Weed myth busting: four falsehoods debunked
The history of the cannabis plant is storied. From being grown as a textile to being slowly demonized into federal illegality, cannabis has been through it. Many weed myths have been formed in the time spent fighting its way back into the public eye.
Without access to cannabis research, much of the knowledge has been passed down verbally. Anyone who has played a game of telephone knows how that goes. When a phrase or story goes through enough people, it’s almost always been altered. This is what has happened around the plant as well.
Let’s take a look at four of the most common weed myths and see whether they’re up to snuff.
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Weed Myth #1: You don’t get high the first time you smoke weed.
I know this isn’t absolute based on my personal experience. I got super high the first time I lit up a joint. But let’s dig deeper because testimony shared by others and written in news stories claims that many people don’t get high the first time they smoke.
There are some reasons why a beginner might not feel high the first time they smoke weed. People sometimes hold the smoke in their mouths without inhaling it. Others may not take a deep enough puff. And maybe weed just affects them differently than most.
So, while it’s possible to not get high the first time you smoke weed, some people get very high the first time. Take it from this 2018 Jimmy Fallon interview with Bill Hader sharing his first toke story.
Weed Myth #2: If you hold in a hit, you get higher
A common cannabis myth persists. It claims that holding in a hit will get a person higher. For generations, stoners have labored over holding in a big hit, sputtering out coughs that may have been unnecessary.
Turns out the effects of smoking cannabis aren’t really altered by how long someone holds their breath. One study monitored eight cannabis smokers, exposing them to three different breath-hold durations. Researchers observed the same effects across all breath holds.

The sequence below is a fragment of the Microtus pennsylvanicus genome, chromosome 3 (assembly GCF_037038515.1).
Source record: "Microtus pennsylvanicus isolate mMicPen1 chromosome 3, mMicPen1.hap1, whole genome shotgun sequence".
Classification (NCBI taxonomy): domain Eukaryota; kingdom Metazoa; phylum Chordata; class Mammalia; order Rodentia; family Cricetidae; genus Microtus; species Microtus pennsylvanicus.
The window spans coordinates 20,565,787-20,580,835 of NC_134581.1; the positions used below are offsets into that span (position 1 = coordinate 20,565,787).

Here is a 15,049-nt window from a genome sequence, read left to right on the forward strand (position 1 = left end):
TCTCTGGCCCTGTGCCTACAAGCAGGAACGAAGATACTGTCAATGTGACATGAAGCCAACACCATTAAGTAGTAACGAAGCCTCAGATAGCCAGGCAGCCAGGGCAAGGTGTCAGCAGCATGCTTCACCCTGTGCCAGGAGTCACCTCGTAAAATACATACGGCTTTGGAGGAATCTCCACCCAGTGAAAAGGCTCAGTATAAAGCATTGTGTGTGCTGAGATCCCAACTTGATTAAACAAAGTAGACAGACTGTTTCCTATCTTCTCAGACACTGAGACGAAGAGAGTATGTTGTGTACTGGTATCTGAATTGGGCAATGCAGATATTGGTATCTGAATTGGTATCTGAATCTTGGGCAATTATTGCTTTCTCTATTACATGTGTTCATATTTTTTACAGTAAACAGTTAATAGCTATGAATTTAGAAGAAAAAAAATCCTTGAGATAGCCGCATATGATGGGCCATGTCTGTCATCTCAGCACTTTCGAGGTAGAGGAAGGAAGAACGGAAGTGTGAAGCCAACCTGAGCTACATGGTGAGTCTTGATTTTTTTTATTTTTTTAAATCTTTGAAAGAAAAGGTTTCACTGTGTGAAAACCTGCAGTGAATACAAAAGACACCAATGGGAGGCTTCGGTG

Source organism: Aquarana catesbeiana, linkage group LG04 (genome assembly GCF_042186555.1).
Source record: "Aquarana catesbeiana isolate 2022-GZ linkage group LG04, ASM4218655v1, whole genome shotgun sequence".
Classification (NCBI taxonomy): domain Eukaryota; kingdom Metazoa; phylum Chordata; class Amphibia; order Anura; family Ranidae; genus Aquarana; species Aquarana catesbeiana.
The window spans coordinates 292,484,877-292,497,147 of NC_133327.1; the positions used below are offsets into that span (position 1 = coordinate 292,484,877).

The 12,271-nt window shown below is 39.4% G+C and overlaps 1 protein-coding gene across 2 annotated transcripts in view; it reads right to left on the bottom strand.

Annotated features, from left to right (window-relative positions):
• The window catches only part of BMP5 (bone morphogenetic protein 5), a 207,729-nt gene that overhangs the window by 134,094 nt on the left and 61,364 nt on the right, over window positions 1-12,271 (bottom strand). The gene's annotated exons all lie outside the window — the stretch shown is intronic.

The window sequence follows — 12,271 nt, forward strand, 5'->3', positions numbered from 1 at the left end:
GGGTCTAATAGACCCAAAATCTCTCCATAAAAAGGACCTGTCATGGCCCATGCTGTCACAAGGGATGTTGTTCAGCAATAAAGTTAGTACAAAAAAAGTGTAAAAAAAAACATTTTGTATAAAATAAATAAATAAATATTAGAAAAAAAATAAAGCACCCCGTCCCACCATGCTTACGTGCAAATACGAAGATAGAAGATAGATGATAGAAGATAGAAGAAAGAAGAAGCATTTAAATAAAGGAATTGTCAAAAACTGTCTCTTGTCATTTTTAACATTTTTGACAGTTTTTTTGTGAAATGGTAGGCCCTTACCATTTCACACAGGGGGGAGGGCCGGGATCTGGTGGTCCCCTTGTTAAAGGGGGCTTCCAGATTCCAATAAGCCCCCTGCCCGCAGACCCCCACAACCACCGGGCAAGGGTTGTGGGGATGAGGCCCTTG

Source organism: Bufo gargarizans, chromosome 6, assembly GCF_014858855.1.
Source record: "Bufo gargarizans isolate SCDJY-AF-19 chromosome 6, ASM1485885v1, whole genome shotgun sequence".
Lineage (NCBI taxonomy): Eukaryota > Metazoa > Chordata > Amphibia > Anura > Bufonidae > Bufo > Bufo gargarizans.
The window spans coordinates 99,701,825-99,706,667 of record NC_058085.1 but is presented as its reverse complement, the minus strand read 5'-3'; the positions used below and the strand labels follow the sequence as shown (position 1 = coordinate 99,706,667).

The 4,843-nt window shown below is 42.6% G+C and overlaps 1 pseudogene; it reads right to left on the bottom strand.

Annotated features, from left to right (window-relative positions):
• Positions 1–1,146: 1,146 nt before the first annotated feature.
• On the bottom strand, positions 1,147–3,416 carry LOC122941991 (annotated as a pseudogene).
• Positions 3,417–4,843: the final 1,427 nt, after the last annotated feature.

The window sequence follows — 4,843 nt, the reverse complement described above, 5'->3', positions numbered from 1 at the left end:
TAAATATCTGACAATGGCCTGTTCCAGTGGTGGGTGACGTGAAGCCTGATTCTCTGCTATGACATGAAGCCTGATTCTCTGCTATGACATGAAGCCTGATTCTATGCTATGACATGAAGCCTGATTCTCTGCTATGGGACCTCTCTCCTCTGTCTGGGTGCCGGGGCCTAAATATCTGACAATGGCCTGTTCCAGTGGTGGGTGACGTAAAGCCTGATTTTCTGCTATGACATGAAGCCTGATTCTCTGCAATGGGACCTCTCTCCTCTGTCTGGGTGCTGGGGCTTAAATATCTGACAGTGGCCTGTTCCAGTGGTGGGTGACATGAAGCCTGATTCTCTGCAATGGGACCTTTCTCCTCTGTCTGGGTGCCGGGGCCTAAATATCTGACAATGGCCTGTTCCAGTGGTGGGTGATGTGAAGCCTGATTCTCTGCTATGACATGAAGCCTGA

Findings from this study support the understanding that 95 percent of THC is absorbed within one to two seconds of smoking. Looks like this one might stay a myth.
Weed Myth #3: Eating mangoes before consuming cannabis enhances the effects.
At some point in the last decade, a rumor started permeating the cannabis space. People were saying that eating mangoes before smoking cannabis could increase the effects. The concept is based on the terpene myrcene.
The smell of mangoes comes from their terpene content, and myrcene is the star. But the problem is that the average mango has around 0.86 milligrams (mg) of myrcene. One gram of cannabis flower can have upwards of 20 mg. However, it is worth mentioning that smoking and eating milligrams will affect the body differently. With so much more myrcene in cannabis, it’s improbable mangoes would make much of a difference.
Additionally, myrcene doesn’t play a role in how THC and CB1 receptors get along. Since this mechanism evokes the high, that’s another strike against this fruity cannabis myth.
With all that said, there’s no science-based research on this topic, but some claim it works for them. Whether it’s the placebo effect or not, nobody knows for sure right now. We’ll call this one a gray area.
Weed Myth #4: THC is the only standard for finding good cannabis.
Everyone has personalized criteria for what makes a cannabis brand “good.” Some opt for sun-grown flower, while others emphasize the social justice work a brand takes on.
But some believe the best cannabis flower has the highest THC, and right off the bat, we’re going to say loud and proud that this myth is false. THC is one factor that works in tandem with other cannabinoids, terpenes, flavonoids, esters, and more. Basing a purchase off of just THC is like hiring a stylist who only does pants. It just doesn’t make sense.
This is the most infuriating cannabis myth for industry operators working hard to cultivate full-spectrum flower, edibles, and cannabis products. But hopefully, with more education, THC-driven consumers will wise up.
The truth of the matter on weed myths
Take it from us, it’s possible to get very high the first time you smoke weed, and you don’t have to hold it in until you’re blue. Just make sure you inhale. Of course, mangoes make a great snack but don’t bank on them amping up cannabis effects. And lastly, don’t be that guy barking at a budtender about the highest THC. Simply put, it’s not the best way to buy cannabis.
These four myths permeate cannabis culture, creating confusion and misconceptions that continue on through the game of telephone. Let’s stop the ignorance right here, and consider these myths busted.